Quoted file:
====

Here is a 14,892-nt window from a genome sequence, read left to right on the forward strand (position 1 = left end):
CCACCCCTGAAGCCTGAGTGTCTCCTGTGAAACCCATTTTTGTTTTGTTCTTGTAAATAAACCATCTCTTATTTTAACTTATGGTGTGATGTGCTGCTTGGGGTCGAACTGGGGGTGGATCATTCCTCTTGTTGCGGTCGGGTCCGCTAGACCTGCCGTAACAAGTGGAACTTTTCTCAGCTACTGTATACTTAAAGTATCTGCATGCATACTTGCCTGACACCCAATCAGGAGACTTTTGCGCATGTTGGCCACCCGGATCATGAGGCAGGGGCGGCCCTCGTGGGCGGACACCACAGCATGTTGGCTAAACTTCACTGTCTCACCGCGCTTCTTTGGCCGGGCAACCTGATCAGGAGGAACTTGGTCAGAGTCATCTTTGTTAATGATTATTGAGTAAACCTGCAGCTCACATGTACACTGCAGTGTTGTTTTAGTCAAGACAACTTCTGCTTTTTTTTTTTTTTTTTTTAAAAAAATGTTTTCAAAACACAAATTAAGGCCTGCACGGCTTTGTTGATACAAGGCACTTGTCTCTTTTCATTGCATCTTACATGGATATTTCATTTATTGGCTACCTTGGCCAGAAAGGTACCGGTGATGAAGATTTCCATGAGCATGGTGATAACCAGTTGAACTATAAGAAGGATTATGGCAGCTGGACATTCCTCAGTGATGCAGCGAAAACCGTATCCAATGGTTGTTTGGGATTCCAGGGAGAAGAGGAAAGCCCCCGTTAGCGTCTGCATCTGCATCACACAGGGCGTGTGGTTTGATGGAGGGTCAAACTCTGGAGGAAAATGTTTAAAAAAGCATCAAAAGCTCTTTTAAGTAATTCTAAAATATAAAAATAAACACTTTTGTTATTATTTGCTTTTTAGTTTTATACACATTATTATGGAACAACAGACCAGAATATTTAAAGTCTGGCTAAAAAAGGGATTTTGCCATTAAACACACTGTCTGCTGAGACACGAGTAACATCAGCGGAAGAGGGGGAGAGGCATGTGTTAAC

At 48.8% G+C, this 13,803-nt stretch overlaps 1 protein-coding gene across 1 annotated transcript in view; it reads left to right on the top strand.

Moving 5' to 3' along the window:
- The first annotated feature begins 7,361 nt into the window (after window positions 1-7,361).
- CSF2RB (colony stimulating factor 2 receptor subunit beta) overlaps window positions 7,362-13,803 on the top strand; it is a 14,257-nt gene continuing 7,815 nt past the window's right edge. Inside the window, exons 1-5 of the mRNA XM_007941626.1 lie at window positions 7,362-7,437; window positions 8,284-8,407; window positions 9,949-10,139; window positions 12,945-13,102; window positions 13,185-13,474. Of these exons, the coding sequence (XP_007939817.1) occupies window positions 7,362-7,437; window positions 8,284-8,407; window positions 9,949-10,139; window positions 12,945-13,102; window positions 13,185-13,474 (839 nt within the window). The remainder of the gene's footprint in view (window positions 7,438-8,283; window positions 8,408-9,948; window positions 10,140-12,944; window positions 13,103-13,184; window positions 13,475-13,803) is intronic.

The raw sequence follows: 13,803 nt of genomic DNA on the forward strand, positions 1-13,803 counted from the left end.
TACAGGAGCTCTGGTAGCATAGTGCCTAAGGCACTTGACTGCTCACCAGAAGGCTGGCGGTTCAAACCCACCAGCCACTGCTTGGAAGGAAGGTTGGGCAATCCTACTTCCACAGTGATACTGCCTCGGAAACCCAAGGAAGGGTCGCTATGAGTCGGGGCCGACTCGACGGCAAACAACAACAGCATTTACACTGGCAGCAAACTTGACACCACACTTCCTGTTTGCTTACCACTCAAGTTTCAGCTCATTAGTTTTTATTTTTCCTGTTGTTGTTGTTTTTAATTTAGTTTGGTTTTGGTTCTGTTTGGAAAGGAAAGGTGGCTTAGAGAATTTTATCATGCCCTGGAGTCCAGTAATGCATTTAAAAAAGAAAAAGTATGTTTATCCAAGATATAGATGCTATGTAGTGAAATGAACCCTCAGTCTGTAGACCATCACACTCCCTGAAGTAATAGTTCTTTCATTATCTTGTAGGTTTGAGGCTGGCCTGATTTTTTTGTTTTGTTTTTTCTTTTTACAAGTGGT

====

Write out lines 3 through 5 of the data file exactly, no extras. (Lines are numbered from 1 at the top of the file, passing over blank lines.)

At 48.8% G+C, this 13,803-nt stretch overlaps 1 protein-coding gene across 1 annotated transcript in view; it reads left to right on the top strand.

Moving 5' to 3' along the window:
- The first annotated feature begins 7,361 nt into the window (after window positions 1-7,361).